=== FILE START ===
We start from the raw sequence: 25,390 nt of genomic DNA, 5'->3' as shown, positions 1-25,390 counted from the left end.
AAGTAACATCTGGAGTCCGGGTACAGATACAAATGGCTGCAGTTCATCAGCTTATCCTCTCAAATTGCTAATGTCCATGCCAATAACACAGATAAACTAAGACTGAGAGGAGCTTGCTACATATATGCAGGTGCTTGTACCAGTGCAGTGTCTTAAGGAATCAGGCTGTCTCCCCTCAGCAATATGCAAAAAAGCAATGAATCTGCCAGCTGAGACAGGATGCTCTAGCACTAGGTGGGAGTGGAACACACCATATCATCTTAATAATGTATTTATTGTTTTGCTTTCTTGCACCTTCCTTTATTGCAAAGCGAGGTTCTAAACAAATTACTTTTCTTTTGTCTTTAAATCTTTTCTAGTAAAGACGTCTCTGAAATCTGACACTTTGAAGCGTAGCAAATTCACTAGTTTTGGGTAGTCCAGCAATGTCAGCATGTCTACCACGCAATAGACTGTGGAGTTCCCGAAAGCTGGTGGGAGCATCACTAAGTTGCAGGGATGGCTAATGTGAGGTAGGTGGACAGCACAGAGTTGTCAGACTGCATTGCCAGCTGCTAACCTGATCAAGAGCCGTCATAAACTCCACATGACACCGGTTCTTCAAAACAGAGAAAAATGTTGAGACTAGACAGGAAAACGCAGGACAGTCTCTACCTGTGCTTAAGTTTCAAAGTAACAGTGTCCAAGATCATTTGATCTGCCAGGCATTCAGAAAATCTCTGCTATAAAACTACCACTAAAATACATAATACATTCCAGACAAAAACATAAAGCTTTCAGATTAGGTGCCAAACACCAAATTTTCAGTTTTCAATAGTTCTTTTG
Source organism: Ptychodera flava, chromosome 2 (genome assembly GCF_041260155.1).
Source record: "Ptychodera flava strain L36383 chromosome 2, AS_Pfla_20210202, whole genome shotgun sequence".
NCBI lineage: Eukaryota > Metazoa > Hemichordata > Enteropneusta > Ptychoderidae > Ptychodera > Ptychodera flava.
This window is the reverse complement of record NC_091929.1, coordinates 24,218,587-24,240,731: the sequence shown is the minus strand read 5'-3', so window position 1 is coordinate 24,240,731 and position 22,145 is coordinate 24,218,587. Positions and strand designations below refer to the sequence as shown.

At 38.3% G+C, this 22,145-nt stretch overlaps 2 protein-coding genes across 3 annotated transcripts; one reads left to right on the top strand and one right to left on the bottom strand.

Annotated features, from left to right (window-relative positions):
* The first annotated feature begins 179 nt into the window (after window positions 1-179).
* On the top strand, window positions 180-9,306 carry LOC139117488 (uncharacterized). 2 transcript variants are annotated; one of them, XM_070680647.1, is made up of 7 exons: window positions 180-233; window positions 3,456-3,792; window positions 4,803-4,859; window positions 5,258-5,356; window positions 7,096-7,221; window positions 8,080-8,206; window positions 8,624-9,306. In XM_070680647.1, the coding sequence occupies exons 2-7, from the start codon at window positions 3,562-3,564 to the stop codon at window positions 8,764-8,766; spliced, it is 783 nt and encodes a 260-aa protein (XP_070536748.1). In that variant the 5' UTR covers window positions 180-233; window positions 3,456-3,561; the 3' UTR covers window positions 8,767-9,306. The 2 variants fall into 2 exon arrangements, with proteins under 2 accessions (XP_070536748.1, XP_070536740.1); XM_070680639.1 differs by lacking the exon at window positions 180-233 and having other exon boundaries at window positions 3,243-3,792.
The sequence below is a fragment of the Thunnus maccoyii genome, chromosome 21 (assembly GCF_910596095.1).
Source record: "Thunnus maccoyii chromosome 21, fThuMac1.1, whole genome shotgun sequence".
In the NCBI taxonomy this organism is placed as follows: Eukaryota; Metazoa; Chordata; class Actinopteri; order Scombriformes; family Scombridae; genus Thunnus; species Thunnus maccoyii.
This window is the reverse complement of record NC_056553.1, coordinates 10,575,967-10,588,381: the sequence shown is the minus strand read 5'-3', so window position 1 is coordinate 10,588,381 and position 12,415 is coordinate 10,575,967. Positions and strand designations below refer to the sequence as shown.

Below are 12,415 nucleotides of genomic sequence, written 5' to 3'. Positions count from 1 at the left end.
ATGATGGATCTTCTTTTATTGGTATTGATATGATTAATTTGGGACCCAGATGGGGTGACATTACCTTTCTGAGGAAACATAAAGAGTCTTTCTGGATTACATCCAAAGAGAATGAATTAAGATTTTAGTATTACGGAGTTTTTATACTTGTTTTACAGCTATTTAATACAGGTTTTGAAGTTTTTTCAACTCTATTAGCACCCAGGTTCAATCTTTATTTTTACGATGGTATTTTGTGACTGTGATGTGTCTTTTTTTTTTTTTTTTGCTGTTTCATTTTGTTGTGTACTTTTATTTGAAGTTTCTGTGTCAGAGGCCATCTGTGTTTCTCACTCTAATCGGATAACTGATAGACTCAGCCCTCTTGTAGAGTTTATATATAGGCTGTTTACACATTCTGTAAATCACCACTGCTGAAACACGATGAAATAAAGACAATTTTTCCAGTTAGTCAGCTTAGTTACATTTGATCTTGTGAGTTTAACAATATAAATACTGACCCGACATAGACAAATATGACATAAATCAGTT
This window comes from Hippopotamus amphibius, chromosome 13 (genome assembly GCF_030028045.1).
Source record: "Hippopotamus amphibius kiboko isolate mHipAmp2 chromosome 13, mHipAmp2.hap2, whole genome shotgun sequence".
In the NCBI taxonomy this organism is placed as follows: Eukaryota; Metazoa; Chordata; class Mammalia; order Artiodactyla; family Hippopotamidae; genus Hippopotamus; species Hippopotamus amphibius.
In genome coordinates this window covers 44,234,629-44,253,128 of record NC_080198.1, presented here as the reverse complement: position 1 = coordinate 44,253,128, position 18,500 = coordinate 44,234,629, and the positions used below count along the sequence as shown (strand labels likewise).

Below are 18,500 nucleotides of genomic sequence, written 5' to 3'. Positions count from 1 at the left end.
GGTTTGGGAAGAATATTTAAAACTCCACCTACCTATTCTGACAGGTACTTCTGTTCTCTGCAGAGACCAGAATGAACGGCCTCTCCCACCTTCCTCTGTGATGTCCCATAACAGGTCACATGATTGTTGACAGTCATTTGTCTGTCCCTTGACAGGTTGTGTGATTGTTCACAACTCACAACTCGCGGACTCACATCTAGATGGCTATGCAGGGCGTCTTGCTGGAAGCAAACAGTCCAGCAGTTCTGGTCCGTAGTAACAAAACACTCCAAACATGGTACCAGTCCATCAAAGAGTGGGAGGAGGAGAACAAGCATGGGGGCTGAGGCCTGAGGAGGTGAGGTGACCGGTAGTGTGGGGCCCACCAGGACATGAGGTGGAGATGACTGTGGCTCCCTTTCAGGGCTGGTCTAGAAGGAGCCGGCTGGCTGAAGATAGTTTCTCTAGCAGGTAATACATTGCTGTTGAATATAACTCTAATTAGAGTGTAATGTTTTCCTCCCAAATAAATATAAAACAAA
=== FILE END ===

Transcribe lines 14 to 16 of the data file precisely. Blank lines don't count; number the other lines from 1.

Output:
This window is the reverse complement of record NC_056553.1, coordinates 10,575,967-10,588,381: the sequence shown is the minus strand read 5'-3', so window position 1 is coordinate 10,588,381 and position 12,415 is coordinate 10,575,967. Positions and strand designations below refer to the sequence as shown.

Below are 12,415 nucleotides of genomic sequence, written 5' to 3'. Positions count from 1 at the left end.
ATGATGGATCTTCTTTTATTGGTATTGATATGATTAATTTGGGACCCAGATGGGGTGACATTACCTTTCTGAGGAAACATAAAGAGTCTTTCTGGATTACATCCAAAGAGAATGAATTAAGATTTTAGTATTACGGAGTTTTTATACTTGTTTTACAGCTATTTAATACAGGTTTTGAAGTTTTTTCAACTCTATTAGCACCCAGGTTCAATCTTTATTTTTACGATGGTATTTTGTGACTGTGATGTGTCTTTTTTTTTTTTTTTTGCTGTTTCATTTTGTTGTGTACTTTTATTTGAAGTTTCTGTGTCAGAGGCCATCTGTGTTTCTCACTCTAATCGGATAACTGATAGACTCAGCCCTCTTGTAGAGTTTATATATAGGCTGTTTACACATTCTGTAAATCACCACTGCTGAAACACGATGAAATAAAGACAATTTTTCCAGTTAGTCAGCTTAGTTACATTTGATCTTGTGAGTTTAACAATATAAATACTGACCCGACATAGACAAATATGACATAAATCAGTT